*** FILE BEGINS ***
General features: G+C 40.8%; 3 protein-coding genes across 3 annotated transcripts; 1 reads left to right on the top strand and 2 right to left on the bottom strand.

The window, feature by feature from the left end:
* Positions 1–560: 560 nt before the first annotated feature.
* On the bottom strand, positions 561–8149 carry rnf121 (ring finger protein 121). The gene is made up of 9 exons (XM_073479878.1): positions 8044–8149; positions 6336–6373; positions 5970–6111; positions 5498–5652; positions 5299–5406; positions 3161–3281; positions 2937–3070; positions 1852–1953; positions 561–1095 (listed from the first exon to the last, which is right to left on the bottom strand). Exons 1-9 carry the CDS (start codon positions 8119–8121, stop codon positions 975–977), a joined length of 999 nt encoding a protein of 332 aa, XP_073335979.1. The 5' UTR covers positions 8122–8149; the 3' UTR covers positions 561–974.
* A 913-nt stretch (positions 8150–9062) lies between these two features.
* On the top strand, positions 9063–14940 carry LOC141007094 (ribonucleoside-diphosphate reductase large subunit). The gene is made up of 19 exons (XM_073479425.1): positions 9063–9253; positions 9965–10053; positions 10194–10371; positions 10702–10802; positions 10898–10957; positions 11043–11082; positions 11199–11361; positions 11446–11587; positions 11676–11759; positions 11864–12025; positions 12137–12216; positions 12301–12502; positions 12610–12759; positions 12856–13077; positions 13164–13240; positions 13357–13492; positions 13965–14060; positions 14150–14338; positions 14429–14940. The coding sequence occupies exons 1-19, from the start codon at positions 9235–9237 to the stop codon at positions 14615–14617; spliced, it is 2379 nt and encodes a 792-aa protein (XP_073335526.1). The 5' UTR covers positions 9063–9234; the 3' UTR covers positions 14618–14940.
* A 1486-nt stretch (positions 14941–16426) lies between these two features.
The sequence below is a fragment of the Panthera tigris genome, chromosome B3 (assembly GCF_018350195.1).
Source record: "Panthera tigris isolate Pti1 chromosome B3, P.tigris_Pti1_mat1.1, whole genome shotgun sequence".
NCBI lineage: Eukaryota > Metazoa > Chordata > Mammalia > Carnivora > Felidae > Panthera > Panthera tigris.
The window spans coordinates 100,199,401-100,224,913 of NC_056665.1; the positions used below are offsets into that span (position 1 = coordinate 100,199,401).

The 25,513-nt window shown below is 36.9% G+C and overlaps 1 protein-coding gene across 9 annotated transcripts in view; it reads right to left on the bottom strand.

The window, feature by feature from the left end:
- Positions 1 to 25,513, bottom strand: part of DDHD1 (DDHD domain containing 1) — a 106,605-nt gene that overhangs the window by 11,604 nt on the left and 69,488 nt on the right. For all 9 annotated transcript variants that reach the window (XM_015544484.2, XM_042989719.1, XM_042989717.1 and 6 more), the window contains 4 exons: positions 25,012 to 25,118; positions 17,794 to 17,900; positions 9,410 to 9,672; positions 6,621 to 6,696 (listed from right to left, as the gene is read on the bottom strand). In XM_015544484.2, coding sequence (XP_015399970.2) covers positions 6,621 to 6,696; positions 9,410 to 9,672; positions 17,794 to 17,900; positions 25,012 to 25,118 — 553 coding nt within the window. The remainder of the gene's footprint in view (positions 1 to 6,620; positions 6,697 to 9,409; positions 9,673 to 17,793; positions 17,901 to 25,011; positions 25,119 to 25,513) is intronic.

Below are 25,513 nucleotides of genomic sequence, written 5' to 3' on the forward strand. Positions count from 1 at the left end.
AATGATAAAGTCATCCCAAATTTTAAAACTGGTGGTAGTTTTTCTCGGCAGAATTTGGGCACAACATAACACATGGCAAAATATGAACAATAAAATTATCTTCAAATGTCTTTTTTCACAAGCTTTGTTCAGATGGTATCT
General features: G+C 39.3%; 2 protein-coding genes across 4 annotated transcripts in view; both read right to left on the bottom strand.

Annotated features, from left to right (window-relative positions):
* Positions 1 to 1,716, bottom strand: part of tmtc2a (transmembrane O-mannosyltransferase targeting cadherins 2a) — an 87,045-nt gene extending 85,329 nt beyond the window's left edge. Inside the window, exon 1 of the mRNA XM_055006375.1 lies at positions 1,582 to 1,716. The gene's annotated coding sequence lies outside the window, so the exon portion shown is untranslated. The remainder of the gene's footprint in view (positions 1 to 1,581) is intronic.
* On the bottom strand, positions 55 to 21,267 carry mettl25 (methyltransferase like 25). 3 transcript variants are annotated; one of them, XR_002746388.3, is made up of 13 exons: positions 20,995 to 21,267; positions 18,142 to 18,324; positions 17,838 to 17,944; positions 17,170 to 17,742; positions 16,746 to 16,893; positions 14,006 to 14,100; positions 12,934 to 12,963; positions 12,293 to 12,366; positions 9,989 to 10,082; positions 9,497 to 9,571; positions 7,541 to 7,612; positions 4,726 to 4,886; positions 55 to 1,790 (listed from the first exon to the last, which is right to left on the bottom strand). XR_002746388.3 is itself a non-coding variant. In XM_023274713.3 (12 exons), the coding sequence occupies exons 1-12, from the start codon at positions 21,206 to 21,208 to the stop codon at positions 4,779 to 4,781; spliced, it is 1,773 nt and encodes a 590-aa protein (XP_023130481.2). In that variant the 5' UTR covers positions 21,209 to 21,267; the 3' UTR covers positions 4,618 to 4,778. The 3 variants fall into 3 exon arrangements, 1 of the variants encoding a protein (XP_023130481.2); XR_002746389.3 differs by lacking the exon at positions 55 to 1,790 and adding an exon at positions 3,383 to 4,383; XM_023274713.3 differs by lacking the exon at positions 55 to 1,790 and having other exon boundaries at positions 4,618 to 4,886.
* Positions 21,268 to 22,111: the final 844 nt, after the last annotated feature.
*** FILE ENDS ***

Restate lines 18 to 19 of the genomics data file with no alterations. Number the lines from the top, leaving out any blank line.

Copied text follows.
Annotated features, from left to right (window-relative positions):
* Positions 1 to 1,716, bottom strand: part of tmtc2a (transmembrane O-mannosyltransferase targeting cadherins 2a) — an 87,045-nt gene extending 85,329 nt beyond the window's left edge. Inside the window, exon 1 of the mRNA XM_055006375.1 lies at positions 1,582 to 1,716. The gene's annotated coding sequence lies outside the window, so the exon portion shown is untranslated. The remainder of the gene's footprint in view (positions 1 to 1,581) is intronic.